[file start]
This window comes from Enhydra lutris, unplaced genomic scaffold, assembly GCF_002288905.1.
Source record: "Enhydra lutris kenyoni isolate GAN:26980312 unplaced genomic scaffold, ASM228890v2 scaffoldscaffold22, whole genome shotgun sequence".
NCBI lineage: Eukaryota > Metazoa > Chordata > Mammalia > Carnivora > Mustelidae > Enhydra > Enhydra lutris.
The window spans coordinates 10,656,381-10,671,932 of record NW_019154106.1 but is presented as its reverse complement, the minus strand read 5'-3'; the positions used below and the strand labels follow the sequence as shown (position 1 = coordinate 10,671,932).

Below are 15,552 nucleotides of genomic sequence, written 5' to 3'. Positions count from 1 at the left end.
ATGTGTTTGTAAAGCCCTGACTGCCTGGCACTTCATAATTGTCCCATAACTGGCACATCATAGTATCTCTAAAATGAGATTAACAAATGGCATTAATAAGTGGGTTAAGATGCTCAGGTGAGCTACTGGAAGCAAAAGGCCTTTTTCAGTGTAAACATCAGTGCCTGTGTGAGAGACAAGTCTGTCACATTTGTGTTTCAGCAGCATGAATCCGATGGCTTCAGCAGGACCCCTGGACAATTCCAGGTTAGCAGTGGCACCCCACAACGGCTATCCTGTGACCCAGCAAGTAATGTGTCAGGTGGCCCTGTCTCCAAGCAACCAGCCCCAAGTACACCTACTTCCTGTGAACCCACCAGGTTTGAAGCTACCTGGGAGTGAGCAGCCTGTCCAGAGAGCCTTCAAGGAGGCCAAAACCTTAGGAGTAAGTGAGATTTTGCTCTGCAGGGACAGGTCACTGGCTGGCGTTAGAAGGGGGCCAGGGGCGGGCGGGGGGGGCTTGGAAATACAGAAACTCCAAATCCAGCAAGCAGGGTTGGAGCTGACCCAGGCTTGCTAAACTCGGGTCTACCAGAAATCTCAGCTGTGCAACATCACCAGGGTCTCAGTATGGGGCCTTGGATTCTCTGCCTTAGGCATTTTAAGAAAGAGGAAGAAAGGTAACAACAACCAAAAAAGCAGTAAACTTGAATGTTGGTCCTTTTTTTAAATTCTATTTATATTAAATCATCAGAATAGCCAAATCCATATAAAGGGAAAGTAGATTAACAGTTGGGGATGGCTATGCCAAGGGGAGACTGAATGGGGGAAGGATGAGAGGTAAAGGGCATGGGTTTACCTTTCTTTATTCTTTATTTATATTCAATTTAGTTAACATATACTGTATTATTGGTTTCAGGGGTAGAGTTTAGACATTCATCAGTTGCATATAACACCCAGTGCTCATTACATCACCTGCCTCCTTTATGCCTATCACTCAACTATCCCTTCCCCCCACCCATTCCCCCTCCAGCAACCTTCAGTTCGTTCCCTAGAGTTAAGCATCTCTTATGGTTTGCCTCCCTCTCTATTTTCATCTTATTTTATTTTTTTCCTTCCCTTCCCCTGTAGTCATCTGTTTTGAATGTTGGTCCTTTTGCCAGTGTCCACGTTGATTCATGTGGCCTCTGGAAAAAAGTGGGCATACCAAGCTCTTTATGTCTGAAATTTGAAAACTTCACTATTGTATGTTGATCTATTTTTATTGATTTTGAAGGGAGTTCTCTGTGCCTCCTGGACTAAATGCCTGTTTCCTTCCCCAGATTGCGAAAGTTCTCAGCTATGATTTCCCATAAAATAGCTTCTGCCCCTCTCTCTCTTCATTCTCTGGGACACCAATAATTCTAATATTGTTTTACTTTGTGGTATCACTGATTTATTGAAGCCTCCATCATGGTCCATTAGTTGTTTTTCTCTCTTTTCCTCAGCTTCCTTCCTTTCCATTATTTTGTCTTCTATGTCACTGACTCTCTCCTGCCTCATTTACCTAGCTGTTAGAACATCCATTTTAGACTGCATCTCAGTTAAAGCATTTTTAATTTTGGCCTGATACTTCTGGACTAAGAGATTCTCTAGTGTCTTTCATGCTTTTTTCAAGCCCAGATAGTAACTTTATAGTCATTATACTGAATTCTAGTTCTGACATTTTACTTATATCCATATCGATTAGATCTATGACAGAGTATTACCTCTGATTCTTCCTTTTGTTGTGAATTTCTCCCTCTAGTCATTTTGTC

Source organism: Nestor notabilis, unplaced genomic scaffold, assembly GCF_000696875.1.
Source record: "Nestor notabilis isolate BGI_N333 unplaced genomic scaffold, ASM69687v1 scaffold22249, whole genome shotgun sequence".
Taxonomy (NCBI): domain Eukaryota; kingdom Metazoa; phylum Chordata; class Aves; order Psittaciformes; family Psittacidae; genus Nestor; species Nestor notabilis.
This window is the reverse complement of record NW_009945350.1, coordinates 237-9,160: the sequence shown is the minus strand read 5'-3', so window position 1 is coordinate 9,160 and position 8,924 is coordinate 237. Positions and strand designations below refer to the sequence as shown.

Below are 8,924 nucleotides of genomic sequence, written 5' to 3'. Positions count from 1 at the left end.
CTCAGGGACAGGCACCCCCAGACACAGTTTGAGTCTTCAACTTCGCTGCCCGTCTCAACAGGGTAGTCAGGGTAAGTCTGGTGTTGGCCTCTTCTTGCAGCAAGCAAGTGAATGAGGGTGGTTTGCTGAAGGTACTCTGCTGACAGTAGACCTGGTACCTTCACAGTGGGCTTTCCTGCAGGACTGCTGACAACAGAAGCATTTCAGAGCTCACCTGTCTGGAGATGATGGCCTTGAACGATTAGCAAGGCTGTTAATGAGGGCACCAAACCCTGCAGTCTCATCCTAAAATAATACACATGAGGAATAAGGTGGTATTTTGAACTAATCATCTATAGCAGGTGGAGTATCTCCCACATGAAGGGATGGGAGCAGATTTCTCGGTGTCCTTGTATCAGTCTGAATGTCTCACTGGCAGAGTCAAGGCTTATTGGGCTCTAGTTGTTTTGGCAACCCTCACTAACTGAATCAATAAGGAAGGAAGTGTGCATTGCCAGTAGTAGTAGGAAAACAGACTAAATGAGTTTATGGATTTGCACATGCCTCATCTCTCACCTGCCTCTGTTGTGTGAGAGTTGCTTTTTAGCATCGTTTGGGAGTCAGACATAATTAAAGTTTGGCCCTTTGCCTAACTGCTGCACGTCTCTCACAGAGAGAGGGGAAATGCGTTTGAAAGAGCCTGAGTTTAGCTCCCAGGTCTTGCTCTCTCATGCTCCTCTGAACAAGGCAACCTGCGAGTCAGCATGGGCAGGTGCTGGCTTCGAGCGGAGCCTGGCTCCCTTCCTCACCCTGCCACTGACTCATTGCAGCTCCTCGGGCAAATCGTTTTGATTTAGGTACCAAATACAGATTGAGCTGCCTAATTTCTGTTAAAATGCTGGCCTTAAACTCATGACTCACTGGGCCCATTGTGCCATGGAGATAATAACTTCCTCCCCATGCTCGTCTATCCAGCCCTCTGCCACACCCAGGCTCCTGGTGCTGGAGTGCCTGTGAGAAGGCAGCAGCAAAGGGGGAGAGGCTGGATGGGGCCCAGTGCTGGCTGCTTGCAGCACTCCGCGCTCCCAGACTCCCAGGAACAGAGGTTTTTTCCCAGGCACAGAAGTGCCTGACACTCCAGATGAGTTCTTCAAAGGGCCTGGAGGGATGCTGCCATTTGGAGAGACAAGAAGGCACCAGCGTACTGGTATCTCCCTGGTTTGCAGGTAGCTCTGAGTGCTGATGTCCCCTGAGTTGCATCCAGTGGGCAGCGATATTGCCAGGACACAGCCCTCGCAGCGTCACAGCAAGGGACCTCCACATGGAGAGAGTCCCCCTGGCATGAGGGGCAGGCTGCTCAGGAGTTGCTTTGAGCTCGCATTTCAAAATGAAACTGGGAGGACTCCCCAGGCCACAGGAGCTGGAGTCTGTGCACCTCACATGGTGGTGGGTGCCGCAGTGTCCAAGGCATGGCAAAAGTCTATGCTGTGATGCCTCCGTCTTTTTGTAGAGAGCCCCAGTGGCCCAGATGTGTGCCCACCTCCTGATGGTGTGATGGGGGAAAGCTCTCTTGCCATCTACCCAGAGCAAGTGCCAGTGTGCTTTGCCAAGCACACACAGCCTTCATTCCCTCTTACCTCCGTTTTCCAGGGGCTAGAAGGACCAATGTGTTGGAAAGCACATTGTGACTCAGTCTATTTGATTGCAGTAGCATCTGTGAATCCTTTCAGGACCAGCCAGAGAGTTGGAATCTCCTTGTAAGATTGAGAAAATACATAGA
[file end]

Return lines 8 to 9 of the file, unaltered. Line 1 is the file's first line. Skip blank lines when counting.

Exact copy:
Source record: "Nestor notabilis isolate BGI_N333 unplaced genomic scaffold, ASM69687v1 scaffold22249, whole genome shotgun sequence".
Taxonomy (NCBI): domain Eukaryota; kingdom Metazoa; phylum Chordata; class Aves; order Psittaciformes; family Psittacidae; genus Nestor; species Nestor notabilis.